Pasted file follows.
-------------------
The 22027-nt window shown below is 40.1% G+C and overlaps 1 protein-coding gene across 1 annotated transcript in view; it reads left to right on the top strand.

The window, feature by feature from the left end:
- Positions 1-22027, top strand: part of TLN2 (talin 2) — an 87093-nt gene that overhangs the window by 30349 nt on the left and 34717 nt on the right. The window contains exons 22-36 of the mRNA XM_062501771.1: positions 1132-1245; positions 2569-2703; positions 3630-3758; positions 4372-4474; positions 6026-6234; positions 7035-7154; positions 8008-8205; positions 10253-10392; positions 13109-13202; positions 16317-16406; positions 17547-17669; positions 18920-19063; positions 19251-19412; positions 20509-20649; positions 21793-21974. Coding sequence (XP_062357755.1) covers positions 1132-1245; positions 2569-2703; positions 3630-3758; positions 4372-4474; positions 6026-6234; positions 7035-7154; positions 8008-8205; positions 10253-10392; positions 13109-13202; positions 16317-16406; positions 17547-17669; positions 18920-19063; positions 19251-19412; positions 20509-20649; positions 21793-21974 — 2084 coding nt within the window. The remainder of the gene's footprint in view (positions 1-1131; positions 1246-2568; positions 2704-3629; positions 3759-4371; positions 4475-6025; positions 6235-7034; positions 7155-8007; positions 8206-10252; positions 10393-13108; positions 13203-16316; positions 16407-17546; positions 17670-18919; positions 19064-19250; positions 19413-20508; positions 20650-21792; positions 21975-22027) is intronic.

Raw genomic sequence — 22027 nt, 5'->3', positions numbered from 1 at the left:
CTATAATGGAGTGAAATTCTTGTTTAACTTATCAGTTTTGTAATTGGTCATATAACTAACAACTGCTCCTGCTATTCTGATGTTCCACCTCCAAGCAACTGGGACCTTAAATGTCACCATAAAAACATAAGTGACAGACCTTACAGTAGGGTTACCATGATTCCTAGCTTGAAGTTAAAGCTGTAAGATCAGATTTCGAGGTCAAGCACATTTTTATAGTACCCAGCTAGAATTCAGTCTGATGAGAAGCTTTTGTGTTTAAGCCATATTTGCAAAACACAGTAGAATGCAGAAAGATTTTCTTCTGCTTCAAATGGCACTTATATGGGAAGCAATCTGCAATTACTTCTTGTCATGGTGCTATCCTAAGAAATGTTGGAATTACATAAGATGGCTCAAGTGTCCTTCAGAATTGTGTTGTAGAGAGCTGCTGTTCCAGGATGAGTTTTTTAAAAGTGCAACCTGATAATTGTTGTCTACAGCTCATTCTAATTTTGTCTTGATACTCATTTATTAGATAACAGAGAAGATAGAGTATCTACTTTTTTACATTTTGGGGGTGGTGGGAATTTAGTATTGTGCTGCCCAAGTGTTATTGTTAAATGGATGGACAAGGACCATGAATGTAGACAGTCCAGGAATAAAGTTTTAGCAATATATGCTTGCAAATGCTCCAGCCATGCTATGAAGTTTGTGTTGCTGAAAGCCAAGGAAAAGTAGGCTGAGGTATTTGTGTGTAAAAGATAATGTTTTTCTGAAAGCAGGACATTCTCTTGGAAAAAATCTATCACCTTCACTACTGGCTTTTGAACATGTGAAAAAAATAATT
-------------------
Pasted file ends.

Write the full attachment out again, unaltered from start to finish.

The 22027-nt window shown below is 40.1% G+C and overlaps 1 protein-coding gene across 1 annotated transcript in view; it reads left to right on the top strand.

The window, feature by feature from the left end:
- Positions 1-22027, top strand: part of TLN2 (talin 2) — an 87093-nt gene that overhangs the window by 30349 nt on the left and 34717 nt on the right. The window contains exons 22-36 of the mRNA XM_062501771.1: positions 1132-1245; positions 2569-2703; positions 3630-3758; positions 4372-4474; positions 6026-6234; positions 7035-7154; positions 8008-8205; positions 10253-10392; positions 13109-13202; positions 16317-16406; positions 17547-17669; positions 18920-19063; positions 19251-19412; positions 20509-20649; positions 21793-21974. Coding sequence (XP_062357755.1) covers positions 1132-1245; positions 2569-2703; positions 3630-3758; positions 4372-4474; positions 6026-6234; positions 7035-7154; positions 8008-8205; positions 10253-10392; positions 13109-13202; positions 16317-16406; positions 17547-17669; positions 18920-19063; positions 19251-19412; positions 20509-20649; positions 21793-21974 — 2084 coding nt within the window. The remainder of the gene's footprint in view (positions 1-1131; positions 1246-2568; positions 2704-3629; positions 3759-4371; positions 4475-6025; positions 6235-7034; positions 7155-8007; positions 8206-10252; positions 10393-13108; positions 13203-16316; positions 16407-17546; positions 17670-18919; positions 19064-19250; positions 19413-20508; positions 20650-21792; positions 21975-22027) is intronic.

Raw genomic sequence — 22027 nt, 5'->3', positions numbered from 1 at the left:
CTATAATGGAGTGAAATTCTTGTTTAACTTATCAGTTTTGTAATTGGTCATATAACTAACAACTGCTCCTGCTATTCTGATGTTCCACCTCCAAGCAACTGGGACCTTAAATGTCACCATAAAAACATAAGTGACAGACCTTACAGTAGGGTTACCATGATTCCTAGCTTGAAGTTAAAGCTGTAAGATCAGATTTCGAGGTCAAGCACATTTTTATAGTACCCAGCTAGAATTCAGTCTGATGAGAAGCTTTTGTGTTTAAGCCATATTTGCAAAACACAGTAGAATGCAGAAAGATTTTCTTCTGCTTCAAATGGCACTTATATGGGAAGCAATCTGCAATTACTTCTTGTCATGGTGCTATCCTAAGAAATGTTGGAATTACATAAGATGGCTCAAGTGTCCTTCAGAATTGTGTTGTAGAGAGCTGCTGTTCCAGGATGAGTTTTTTAAAAGTGCAACCTGATAATTGTTGTCTACAGCTCATTCTAATTTTGTCTTGATACTCATTTATTAGATAACAGAGAAGATAGAGTATCTACTTTTTTACATTTTGGGGGTGGTGGGAATTTAGTATTGTGCTGCCCAAGTGTTATTGTTAAATGGATGGACAAGGACCATGAATGTAGACAGTCCAGGAATAAAGTTTTAGCAATATATGCTTGCAAATGCTCCAGCCATGCTATGAAGTTTGTGTTGCTGAAAGCCAAGGAAAAGTAGGCTGAGGTATTTGTGTGTAAAAGATAATGTTTTTCTGAAAGCAGGACATTCTCTTGGAAAAAATCTATCACCTTCACTACTGGCTTTTGAACATGTGAAAAAAATAATT